Kiwi's May Be Little in Size...But Large in Nutrients!

Close-Up Of Sliced Kiwi By Knife On Plate
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What looks like a fuzzy, little, nothing-special fruit, the kiwi is often overlooked by many. It can be hard to slice, has an ugly brown skin and is filled with seeds on the inside. For many, it seems like too much bother to add it to the fruit salad. 

But, for others, kiwis are a true lifesaver and family favorite.  Originating far away from the United States, the kiwi seems to be growing more popular and is here to stay.

So the question is: what is the hype all about?

The Truth About Kiwis

The kiwi, originating as a Chinese gooseberry, is packed with an amazing amount of nutrition. The kiwi contains two times the vitamin C of an orange, four times the vitamin C of a grapefruit and as much potassium as a banana. It is also rich in vitamins A and E, and its seeds are rich in omega-3 essential fatty acids. Kiwis have been found to be rich in antioxidants and fiber, both of which play an important part in maintaining a healthy body and heart.  

Many studies have shown that eating kiwis on a regular basis can be helpful in the prevention of respiratory congestion for kids with asthma. In fact, the high vitamin C content of kiwis has been shown to help reduce wheezing, shortness of breath and coughing, along with lessening a runny nose.  

Kiwis have also been found to play a significant role in protecting your vision.

 While kids are always told to eat carrots for vision, the same message should be spread about kiwis for adults. In fact, keeping kiwis as a staple in your diet as an adult, has been shown to lower your risk for age-related macular degeneration, which is the number one cause of vision loss in adults as we age.


For those who truly enjoy them, there is no question that they are worth it! The sweet tasting fruit is only about 40 calories and boosts many nutrition benefits.  For those not so skilled in slicing them up there is another delicious way to enjoy them. Take a knife, slice off the top and dig in with a spoon. This refreshing snack, when eaten like ices or a pudding cup, will become a household staple in no time at all.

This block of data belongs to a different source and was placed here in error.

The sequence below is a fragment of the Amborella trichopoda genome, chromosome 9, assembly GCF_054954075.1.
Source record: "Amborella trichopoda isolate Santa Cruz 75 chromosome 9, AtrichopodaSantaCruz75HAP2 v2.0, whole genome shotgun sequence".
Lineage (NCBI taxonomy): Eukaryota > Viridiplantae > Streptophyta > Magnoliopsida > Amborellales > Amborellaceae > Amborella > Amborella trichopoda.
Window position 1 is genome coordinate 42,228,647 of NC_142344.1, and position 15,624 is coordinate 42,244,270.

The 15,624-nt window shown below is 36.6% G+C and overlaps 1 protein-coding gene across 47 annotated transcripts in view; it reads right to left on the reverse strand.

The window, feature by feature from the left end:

Kiwi Allergies

It is important to keep in mind, however, that for some people eating a kiwi may result in an allergic reaction. For those who are allergic, most reactions are associated with oral allergy syndrome. Oral allergy syndrome is linked to symptoms of itching and inflammation in the mouth and throat. For others, who are experiencing a true kiwi allergy, the reactions can grow more serious. These reactions can include stomach upset, vomiting, difficulty breathing or anaphylactic shock. It is very important to seek medical attention to determine whether the reaction is an oral allergy syndrome or a true allergy, and how it should best be treated.


It is interesting to note that as kiwis have become more mainstream in the American diet, allergies to it seem to be on the rise. In fact in Europe kiwis are considered to be one of the more common allergies, while in the United States to date it remains less common. However, over time there is a growing concern that the number of those allergic to the kiwi may continue to rise. More research will have to be done on this phenomenon. 

There is also research to support evidence that the allergy to kiwis is related to the fact that this fruit cross-reacts with many other foods and substances that are associated with allergies as well. In fact, it seems that its properties are similar to that of avocados, bananas, hazelnuts and even birch pollen.  There are additional studies that suggest that while they are completely different in many ways, there is a connection between kiwis and latex. In fact, studies show that someone who reacts to one, to be allergic to the other. 

Bottom Line

The next time you find yourself in the produce aisle, take the time to toss a few kiwis into your cart.  Loaded with nutrition this is one super fruit that is worth adding to your diet. But of course, be sure to pay attention to any reactions in the event of an allergy. And as long as you are allergen free, then slice up or dig in with a spoon and enjoy!

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